The Times wrote:
In seeking financial backing to begin construction of the towers, the company has arranged for $249 million in loans from investors in China through a government program that offers immigrants green cards in exchange for a $500,000 investment. The investors are still being vetted, said MaryAnne Gilmartin, Forest City Ratner’s executive vice president for commercial and residential development.
They don't get green cards in exchange for a $500,000 investment; the EB-5 program requires that the investments create ten jobs each.

And there's the rub.

The Times has long ignored evidence that Forest City's partners are misleading investors--and that, given that new new jobs would be created, the project violates the spirit if not the letter, of the federal program.

Would you believe that Brooklyn Borough President Marty Markowitz made a video, aimed to recruit Chinese investors, in which he claimed "Brooklyn is 1000 percent behind Atlantic Yards"? Wouldn't you think that's news? Here's the video.

Schumer and construction jobs


The article originally stated:
As of this month, the company said that the construction on the arena and the subway and rail yard infrastructure projects employed 430 workers (180 from Brooklyn), far from the project’s anticipated 10,000 jobs.
That was amended to:
As of this month, the company said that the construction on the arena and the surrounding subway and rail yard infrastructure projects employed 430 workers (180 from Brooklyn), a fraction of what the developer promised and far from the 10,000 jobs that Senator Charles E. Schumer promoted.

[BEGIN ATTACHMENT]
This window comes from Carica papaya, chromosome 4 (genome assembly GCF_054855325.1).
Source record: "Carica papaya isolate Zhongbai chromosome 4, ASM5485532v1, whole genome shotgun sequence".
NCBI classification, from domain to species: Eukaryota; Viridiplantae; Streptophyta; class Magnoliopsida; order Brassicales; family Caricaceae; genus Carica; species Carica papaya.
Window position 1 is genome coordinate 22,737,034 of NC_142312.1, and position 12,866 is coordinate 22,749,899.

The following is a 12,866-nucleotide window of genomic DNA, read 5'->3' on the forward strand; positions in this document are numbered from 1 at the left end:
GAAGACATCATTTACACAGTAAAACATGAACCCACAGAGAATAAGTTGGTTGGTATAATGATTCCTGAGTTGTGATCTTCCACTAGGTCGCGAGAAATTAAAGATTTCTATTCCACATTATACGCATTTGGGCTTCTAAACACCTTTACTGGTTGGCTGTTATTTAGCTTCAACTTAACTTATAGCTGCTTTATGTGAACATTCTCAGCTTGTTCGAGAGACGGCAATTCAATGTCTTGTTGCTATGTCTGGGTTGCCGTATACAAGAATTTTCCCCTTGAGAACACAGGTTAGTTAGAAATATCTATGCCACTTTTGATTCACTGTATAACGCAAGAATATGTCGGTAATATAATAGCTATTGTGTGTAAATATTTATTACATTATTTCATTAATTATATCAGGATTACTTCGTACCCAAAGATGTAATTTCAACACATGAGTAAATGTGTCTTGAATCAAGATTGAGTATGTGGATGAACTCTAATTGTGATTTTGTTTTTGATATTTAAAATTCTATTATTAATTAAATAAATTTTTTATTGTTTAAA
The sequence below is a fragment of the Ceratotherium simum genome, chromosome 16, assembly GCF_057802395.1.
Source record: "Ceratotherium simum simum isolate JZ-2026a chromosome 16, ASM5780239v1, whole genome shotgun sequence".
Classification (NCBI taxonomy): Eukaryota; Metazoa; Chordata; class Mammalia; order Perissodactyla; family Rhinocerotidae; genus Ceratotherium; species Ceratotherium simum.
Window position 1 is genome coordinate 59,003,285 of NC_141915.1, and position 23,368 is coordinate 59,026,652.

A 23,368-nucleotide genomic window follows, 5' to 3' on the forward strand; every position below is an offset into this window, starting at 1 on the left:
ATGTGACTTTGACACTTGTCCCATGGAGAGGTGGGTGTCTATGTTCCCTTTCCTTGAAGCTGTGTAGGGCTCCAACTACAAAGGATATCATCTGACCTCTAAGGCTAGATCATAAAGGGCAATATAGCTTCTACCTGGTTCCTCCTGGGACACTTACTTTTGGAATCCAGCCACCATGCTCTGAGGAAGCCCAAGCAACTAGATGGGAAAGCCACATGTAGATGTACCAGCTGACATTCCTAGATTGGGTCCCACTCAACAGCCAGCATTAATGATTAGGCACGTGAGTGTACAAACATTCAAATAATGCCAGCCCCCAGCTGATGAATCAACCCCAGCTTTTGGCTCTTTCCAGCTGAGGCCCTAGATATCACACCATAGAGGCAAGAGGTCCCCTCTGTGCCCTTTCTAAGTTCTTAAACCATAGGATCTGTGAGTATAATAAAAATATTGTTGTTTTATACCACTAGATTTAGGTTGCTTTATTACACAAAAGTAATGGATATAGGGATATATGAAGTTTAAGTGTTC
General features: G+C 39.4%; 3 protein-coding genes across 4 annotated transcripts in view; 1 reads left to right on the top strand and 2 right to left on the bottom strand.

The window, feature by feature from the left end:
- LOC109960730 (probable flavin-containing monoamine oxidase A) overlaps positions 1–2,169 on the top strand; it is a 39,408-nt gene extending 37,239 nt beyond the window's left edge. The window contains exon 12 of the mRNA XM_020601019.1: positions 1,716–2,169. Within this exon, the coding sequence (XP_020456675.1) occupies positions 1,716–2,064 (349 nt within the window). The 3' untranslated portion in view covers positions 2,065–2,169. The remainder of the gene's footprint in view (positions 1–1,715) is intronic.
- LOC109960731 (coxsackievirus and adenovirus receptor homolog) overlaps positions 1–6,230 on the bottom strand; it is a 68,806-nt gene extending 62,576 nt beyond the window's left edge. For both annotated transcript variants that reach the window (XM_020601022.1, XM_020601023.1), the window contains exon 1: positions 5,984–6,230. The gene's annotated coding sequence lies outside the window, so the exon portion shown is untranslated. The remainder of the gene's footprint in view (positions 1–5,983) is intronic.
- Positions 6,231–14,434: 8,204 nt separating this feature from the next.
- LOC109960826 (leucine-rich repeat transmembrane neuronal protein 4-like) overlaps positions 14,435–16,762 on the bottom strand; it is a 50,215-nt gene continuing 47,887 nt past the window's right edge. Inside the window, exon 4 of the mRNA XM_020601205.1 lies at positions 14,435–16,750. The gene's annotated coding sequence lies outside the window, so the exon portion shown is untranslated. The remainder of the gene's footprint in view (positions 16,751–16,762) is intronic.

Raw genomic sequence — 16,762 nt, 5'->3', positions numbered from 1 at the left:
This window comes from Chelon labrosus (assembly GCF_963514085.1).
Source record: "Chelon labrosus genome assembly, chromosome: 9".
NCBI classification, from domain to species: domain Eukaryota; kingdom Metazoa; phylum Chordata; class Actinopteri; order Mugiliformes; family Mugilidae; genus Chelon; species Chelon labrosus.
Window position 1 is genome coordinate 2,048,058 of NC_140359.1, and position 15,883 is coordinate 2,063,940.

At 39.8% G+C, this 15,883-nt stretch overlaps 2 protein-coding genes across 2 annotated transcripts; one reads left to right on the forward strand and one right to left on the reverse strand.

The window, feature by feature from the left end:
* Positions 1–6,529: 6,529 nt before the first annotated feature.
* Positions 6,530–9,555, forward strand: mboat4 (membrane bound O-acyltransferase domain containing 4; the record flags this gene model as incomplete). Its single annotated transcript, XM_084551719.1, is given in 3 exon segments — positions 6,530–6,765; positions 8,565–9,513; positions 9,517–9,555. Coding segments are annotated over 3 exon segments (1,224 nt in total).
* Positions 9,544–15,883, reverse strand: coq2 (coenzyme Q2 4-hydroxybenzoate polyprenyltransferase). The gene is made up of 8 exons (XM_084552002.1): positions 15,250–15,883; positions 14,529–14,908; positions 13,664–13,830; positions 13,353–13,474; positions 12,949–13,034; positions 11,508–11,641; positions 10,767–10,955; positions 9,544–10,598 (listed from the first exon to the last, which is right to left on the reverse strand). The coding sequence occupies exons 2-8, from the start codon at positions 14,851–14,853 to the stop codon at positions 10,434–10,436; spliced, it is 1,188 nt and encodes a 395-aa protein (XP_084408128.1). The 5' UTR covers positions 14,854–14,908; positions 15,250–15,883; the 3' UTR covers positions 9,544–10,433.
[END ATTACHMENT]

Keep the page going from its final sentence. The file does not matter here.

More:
Except Schumer was "enervated" by the prospect of 10,000 permanent jobs, not construction jobs. And those permanent jobs depended on building four office towers around the jobs, a configuration that was bogus from the start and discarded by 2005.

Forest City promised 15,000 construction jobs, then 17,000--though those are in job-years: e.g., 1700 people a year over ten years.


It would have been more apt to compare current numbers to projections contained in the Technical Memorandum issued in June 2009 by the Empire State Development Corporation (ESDC), which offers quarter-by-quarter construction jobs estimates over an elapsed time of 13 years.

But has anyone at the Times read that document? Doubtful.

(Click on graphic to enlarge for clarity, and focus on Cur., for Current, as opposed to FEIS, which represents the numbers in the Final Environmental Impact Statement.)



Over the second quarter and third quarter of 2011, there were supposed to be about 1700 workers--or four times the current total. So in this matter the Times was actually too hard on the developer.

One reason why the number's down is that no other buildings are under construction. But it would still be good to get a reputable outside consultant to estimate the likely number of jobs, so Forest City would stop making increasingly untenable claims of 17,000 jobs.

Battle for Brooklyn and AY media coverage

The Times refers to Battle for Brooklyn as "a new documentary featuring the opposition to the project" and as a film "which spans seven years of [Daniel Goldstein's] group’s fight against the project and the company’s use of eminent domain."